Options strategies for institutional investors
By using an options strategy, institutional investors can profit from various price movements or in some cases, price stagnancies. By buying a tradeable contract that expires in the future with the ability to back out of the contract, an investor can position themselves to profit from price action. For example, by buying a long call (an option that profits from price rises) and a long put (an option that profits from a price fall) an investor will profit with a sufficiently large price movement from its strike price (price when the option was opened). However, investors are required to pay a cost for these options and so can make a loss if the price doesn’t fall or rise enough.
Because it’s widely accepted that Bitcoin prices are more volatile and because they’re a new product to the blockchain space, options costs can be relatively expensive so larger price movement than in other asset classes are needed to profit.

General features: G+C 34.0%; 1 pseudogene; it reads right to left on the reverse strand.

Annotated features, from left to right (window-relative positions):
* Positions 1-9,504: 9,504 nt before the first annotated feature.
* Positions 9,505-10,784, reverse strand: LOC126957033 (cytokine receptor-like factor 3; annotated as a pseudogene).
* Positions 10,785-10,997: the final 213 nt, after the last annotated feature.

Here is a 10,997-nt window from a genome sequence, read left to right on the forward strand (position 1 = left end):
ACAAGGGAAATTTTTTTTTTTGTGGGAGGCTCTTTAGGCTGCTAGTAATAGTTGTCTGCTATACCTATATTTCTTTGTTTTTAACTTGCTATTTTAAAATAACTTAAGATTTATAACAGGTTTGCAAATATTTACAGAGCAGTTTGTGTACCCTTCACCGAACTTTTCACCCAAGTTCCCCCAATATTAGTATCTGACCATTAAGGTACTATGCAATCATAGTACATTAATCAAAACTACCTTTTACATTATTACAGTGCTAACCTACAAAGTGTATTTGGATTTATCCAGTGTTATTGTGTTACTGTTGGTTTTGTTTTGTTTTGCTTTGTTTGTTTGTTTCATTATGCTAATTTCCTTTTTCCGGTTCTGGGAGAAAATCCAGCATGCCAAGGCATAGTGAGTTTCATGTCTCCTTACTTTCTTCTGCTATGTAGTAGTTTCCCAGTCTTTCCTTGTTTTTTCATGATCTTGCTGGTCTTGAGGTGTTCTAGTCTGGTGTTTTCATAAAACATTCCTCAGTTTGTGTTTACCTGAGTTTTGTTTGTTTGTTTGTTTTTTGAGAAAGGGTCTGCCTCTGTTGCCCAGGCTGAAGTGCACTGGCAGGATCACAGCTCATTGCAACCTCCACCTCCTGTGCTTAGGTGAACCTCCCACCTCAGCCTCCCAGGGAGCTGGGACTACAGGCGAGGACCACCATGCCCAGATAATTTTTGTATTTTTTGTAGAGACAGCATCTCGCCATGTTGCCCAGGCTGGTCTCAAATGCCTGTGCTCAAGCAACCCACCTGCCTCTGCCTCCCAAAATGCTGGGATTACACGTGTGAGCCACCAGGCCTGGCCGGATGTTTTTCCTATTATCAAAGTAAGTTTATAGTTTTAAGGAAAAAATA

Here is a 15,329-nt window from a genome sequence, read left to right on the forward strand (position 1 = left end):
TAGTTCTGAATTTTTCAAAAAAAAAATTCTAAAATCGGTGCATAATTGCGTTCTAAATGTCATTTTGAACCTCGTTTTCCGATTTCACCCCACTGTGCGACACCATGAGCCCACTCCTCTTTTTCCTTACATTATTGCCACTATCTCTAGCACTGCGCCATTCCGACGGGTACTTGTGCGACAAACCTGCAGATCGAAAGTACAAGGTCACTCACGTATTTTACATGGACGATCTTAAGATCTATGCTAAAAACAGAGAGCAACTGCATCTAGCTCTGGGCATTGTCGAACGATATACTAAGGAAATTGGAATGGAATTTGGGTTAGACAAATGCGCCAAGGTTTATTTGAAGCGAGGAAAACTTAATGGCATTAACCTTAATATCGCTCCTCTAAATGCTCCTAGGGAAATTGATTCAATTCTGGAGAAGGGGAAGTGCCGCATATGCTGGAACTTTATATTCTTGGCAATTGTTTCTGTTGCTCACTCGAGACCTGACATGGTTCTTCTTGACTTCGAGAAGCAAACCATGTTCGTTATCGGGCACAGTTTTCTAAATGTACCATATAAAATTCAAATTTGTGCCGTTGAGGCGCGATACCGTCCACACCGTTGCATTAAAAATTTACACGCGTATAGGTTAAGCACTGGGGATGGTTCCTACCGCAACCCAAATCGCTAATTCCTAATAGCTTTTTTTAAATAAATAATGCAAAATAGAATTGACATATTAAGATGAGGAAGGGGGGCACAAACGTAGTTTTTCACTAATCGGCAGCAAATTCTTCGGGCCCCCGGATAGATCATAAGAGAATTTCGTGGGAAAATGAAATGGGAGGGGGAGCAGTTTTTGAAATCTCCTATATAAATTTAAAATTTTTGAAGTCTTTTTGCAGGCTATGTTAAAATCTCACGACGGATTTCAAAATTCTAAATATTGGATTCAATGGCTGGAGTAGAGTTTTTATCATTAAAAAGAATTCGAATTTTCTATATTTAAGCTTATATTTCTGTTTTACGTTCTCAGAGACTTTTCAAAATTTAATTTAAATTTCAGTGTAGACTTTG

Institutional accounts on Beaxy
Beaxy is a perfect place for institutional investors, with plenty of arbitrage and market-making opportunities. We don’t just focus on institutional investors, we value retail investors too.
Starting an account on Beaxy is a great first step. The process is simple. Simplyand fill out the form.
Once you’ve registered, complete the KYC verification process. We put a video together on how to help you. You can find that video here.
Finally, connect your bank and you are ready to make your first purchase! We hope this article has been helpful in explaining the relevance of Bitcoin to institutional investors. For any additional information you may want, don’t hesitate to contact us at support.beaxy.com